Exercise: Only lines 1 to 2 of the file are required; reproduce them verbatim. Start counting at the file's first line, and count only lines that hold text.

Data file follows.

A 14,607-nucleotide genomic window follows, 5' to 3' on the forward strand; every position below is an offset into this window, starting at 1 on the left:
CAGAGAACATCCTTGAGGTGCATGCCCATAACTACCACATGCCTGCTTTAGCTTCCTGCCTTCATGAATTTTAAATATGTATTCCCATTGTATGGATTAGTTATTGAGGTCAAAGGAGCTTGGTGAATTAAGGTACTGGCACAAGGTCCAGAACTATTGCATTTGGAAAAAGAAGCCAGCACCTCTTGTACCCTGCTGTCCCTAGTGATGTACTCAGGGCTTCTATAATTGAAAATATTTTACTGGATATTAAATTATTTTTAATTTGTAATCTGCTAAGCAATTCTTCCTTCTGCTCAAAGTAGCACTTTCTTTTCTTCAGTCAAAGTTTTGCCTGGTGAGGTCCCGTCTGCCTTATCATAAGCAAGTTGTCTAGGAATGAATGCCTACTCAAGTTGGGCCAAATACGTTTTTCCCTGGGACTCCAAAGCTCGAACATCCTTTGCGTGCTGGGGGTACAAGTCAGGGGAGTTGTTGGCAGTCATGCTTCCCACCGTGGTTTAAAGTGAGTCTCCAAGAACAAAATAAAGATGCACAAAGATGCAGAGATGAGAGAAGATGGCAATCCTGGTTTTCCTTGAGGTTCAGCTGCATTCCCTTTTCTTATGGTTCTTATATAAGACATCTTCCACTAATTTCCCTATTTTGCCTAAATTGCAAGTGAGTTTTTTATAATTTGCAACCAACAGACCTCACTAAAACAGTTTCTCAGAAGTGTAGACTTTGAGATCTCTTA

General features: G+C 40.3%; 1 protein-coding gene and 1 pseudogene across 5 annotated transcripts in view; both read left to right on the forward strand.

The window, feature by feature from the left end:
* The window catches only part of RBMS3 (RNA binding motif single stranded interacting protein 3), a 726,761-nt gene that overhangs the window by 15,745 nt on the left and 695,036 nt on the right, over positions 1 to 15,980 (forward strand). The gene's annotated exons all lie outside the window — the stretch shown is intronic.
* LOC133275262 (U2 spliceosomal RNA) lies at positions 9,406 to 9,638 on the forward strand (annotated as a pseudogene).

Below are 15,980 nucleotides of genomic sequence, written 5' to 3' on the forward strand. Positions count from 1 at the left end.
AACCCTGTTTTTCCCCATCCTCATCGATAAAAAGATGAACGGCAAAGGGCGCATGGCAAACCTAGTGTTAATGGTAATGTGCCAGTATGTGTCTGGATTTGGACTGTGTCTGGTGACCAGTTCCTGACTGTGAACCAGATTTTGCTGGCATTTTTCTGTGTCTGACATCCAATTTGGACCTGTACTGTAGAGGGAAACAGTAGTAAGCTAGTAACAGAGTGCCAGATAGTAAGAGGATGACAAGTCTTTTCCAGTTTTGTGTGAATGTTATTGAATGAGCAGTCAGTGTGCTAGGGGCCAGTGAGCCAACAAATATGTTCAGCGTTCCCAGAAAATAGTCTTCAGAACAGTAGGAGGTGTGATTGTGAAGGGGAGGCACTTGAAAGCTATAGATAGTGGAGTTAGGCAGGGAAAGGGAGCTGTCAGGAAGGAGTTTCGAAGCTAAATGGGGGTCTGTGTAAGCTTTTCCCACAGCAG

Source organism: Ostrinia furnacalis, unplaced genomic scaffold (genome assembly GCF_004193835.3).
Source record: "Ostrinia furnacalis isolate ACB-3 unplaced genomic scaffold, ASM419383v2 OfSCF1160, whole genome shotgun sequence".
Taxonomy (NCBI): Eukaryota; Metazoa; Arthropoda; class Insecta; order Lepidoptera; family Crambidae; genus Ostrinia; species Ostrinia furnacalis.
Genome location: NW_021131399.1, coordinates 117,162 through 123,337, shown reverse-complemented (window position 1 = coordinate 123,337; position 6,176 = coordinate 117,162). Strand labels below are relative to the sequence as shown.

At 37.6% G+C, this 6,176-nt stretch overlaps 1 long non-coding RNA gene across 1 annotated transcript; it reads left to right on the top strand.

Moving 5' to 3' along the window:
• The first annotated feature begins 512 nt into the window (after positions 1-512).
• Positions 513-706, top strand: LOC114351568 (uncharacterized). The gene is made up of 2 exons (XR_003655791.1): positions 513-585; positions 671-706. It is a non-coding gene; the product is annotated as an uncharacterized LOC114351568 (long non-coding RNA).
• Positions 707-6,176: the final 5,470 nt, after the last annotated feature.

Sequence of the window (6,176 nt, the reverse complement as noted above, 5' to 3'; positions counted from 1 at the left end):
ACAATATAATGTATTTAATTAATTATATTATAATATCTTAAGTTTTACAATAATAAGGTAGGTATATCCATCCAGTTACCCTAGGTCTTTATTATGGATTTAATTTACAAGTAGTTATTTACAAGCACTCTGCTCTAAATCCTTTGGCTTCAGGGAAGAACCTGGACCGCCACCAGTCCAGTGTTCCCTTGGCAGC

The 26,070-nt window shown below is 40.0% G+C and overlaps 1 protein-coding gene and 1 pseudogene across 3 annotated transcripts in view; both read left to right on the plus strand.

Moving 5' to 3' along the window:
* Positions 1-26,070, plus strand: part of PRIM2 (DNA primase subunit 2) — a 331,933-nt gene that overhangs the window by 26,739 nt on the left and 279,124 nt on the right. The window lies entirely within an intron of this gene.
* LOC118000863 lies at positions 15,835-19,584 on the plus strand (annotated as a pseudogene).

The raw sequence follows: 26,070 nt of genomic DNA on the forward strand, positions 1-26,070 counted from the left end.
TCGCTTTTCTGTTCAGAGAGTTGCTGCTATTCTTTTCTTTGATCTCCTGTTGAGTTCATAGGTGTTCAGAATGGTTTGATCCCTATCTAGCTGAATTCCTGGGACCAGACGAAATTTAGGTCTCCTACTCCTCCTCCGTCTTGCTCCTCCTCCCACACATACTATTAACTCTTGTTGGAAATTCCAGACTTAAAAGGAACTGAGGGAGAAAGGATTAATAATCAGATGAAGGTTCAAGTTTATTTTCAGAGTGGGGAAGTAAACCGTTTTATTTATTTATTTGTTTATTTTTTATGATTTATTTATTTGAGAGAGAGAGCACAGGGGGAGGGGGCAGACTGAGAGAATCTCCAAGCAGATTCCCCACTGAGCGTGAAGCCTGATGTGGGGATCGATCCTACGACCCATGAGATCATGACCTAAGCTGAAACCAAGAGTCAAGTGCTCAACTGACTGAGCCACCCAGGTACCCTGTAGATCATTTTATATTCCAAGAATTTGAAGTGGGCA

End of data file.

A 14,607-nucleotide genomic window follows, 5' to 3' on the forward strand; every position below is an offset into this window, starting at 1 on the left:
CAGAGAACATCCTTGAGGTGCATGCCCATAACTACCACATGCCTGCTTTAGCTTCCTGCCTTCATGAATTTTAAATATGTATTCCCATTGTATGGATTAGTTATTGAGGTCAAAGGAGCTTGGTGAATTAAGGTACTGGCACAAGGTCCAGAACTATTGCATTTGGAAAAAGAAGCCAGCACCTCTTGTACCCTGCTGTCCCTAGTGATGTACTCAGGGCTTCTATAATTGAAAATATTTTACTGGATATTAAATTATTTTTAATTTGTAATCTGCTAAGCAATTCTTCCTTCTGCTCAAAGTAGCACTTTCTTTTCTTCAGTCAAAGTTTTGCCTGGTGAGGTCCCGTCTGCCTTATCATAAGCAAGTTGTCTAGGAATGAATGCCTACTCAAGTTGGGCCAAATACGTTTTTCCCTGGGACTCCAAAGCTCGAACATCCTTTGCGTGCTGGGGGTACAAGTCAGGGGAGTTGTTGGCAGTCATGCTTCCCACCGTGGTTTAAAGTGAGTCTCCAAGAACAAAATAAAGATGCACAAAGATGCAGAGATGAGAGAAGATGGCAATCCTGGTTTTCCTTGAGGTTCAGCTGCATTCCCTTTTCTTATGGTTCTTATATAAGACATCTTCCACTAATTTCCCTATTTTGCCTAAATTGCAAGTGAGTTTTTTATAATTTGCAACCAACAGACCTCACTAAAACAGTTTCTCAGAAGTGTAGACTTTGAGATCTCTTA